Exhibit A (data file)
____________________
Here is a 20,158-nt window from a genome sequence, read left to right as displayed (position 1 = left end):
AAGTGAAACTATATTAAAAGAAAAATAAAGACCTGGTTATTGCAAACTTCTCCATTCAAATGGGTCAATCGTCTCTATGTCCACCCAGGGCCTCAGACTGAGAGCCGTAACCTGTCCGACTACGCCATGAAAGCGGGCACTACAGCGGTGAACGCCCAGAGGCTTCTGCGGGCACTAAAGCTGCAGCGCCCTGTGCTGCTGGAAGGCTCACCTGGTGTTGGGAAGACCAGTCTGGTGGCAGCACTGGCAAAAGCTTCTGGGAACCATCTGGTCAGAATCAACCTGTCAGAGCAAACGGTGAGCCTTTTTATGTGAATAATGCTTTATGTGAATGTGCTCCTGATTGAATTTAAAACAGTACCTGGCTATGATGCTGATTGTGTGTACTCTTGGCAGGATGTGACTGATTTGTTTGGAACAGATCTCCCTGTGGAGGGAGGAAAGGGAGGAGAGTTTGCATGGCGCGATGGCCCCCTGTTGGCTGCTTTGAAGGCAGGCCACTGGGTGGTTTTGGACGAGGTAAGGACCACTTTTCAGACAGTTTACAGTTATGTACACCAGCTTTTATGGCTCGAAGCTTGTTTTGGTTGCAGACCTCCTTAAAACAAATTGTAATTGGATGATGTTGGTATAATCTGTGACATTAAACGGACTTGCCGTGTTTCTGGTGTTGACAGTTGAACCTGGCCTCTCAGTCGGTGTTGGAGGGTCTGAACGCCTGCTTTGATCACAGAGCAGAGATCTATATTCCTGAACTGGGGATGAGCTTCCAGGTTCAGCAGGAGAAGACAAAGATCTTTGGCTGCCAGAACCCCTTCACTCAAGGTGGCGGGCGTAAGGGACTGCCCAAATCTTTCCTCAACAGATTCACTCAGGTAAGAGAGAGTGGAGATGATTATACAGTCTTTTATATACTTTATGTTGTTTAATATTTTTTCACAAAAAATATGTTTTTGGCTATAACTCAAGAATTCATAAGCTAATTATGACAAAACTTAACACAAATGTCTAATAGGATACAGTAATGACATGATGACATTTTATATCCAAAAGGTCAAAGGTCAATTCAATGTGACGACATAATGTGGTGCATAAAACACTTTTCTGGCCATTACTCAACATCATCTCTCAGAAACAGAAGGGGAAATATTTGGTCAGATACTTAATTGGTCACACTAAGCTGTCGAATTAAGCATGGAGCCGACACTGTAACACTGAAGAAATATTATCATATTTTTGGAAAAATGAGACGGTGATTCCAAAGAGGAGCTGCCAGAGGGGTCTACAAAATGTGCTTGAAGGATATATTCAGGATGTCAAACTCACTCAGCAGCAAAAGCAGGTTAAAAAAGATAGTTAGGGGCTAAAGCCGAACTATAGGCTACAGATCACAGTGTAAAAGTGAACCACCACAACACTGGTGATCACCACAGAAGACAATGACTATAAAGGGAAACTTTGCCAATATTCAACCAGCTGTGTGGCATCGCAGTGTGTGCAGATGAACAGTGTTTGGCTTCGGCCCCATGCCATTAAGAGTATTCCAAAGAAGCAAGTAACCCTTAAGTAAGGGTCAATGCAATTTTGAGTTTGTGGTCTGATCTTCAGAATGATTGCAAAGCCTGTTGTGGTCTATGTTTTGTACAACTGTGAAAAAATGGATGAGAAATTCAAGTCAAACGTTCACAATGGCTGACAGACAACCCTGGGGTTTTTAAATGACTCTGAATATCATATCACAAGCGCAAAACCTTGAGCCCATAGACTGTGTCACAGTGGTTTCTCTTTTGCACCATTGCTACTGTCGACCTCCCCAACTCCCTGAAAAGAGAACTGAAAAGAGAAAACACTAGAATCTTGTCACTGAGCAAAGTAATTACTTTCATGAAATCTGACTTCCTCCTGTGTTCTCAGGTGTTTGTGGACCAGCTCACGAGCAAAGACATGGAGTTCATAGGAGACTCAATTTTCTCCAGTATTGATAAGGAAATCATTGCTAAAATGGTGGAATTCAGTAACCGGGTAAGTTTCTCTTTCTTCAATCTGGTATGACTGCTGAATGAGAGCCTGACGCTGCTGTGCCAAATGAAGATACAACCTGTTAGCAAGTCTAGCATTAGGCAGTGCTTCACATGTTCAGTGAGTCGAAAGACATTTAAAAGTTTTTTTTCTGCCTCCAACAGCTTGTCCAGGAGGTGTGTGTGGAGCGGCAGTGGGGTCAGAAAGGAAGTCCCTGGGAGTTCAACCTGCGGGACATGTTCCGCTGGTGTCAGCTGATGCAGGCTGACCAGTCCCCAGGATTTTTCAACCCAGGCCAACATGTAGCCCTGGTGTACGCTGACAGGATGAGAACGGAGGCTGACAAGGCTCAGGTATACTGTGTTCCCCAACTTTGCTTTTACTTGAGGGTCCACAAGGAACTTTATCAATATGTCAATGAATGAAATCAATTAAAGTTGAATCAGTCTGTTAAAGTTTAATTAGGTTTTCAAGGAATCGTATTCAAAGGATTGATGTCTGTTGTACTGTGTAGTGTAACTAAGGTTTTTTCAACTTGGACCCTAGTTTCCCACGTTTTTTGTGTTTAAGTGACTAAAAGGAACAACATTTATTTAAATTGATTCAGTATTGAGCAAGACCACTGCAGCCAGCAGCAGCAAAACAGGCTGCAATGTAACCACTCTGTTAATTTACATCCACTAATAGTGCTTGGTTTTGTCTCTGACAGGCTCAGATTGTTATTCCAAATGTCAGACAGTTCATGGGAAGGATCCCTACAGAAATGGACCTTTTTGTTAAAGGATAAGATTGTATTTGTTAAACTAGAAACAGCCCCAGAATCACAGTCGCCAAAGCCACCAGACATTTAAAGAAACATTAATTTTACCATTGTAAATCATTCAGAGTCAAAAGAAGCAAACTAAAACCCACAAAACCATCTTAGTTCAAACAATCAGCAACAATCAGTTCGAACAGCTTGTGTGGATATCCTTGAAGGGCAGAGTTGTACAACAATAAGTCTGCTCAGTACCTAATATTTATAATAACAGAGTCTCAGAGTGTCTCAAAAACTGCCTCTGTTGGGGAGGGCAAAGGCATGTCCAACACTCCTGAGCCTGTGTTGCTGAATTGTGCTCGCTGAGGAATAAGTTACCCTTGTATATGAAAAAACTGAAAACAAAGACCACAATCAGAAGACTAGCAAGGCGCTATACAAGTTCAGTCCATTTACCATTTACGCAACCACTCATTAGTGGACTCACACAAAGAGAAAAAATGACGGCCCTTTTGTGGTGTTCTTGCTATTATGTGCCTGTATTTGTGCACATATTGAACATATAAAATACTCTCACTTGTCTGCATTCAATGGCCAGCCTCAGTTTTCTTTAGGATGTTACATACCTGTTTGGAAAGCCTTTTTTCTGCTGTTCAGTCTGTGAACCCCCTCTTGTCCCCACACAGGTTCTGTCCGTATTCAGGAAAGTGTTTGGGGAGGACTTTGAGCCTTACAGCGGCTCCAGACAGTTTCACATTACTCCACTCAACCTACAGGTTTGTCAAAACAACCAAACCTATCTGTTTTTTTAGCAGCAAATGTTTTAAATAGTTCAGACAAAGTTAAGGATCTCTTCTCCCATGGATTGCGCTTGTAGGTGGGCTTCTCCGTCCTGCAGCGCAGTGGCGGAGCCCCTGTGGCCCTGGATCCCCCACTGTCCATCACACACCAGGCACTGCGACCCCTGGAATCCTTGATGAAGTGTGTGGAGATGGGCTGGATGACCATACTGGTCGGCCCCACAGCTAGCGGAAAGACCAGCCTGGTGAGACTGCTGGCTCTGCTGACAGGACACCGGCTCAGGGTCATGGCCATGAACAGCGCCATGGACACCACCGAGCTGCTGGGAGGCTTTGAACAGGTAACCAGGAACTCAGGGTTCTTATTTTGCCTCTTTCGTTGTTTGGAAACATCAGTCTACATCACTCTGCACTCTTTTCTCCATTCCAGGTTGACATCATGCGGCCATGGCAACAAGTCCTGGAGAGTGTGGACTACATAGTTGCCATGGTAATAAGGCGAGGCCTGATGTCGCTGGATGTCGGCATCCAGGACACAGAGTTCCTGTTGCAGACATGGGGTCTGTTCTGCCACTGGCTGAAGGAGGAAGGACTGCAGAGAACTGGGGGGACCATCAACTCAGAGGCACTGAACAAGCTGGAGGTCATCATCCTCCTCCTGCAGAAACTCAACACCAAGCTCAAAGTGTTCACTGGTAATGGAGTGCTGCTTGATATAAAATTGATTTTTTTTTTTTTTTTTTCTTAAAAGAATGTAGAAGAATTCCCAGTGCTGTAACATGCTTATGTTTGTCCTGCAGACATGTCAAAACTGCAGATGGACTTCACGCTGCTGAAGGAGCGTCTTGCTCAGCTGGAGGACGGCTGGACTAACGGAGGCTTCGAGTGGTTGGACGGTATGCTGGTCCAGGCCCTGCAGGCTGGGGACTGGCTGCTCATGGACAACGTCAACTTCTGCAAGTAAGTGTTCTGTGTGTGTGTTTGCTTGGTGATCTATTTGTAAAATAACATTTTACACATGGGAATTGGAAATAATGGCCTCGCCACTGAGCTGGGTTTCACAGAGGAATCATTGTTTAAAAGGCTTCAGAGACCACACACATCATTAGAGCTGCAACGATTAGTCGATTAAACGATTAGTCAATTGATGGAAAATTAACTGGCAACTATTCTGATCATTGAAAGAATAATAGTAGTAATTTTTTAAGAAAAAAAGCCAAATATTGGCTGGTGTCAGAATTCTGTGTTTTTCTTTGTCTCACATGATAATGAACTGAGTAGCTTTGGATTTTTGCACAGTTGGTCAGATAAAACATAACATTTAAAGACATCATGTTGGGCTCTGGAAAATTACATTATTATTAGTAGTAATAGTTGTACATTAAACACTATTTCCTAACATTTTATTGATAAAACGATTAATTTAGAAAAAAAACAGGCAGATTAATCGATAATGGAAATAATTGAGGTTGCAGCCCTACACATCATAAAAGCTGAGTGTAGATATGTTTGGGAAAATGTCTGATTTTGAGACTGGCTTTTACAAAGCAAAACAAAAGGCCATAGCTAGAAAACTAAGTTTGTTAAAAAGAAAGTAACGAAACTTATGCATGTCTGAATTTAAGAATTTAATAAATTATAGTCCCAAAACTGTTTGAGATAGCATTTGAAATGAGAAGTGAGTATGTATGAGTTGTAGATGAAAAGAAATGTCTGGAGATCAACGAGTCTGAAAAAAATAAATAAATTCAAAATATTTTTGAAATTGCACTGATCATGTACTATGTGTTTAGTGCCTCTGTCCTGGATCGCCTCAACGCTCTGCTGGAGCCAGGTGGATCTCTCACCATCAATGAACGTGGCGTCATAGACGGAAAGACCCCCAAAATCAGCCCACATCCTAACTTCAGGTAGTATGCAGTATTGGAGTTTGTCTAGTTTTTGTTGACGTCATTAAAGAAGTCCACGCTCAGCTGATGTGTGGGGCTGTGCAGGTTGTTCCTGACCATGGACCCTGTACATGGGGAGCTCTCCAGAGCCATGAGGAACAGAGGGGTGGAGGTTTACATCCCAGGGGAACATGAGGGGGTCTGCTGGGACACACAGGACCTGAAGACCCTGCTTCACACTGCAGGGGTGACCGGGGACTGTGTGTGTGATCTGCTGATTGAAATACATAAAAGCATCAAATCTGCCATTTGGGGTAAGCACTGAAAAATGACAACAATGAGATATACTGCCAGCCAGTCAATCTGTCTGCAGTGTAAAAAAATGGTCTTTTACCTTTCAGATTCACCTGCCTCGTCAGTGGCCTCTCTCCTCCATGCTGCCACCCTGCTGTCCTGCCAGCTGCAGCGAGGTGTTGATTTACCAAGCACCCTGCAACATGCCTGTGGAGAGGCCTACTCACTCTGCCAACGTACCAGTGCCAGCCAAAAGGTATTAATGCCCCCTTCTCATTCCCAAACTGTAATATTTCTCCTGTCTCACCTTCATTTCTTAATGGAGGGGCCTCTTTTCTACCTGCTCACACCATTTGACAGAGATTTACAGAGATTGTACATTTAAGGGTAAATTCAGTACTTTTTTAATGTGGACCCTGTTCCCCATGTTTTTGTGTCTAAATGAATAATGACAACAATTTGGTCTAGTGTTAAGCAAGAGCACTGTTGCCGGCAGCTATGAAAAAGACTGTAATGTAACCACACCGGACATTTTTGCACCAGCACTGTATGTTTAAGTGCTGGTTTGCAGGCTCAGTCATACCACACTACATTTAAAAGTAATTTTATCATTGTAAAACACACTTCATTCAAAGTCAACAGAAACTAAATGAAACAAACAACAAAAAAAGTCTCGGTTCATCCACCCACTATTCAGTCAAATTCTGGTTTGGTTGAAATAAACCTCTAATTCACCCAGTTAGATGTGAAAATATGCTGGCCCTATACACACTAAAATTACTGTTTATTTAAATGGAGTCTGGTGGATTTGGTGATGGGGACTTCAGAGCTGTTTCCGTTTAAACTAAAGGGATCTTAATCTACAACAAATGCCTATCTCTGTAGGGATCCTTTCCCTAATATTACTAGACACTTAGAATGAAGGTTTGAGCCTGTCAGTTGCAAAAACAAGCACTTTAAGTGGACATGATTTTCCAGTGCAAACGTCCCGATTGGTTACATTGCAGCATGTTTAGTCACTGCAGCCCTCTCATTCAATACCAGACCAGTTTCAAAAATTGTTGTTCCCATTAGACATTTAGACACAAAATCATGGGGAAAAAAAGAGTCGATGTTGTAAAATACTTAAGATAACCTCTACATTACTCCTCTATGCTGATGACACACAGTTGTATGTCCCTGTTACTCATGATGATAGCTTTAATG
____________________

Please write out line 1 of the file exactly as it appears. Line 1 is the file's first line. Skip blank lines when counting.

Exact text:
Here is a 20,158-nt window from a genome sequence, read left to right as displayed (position 1 = left end):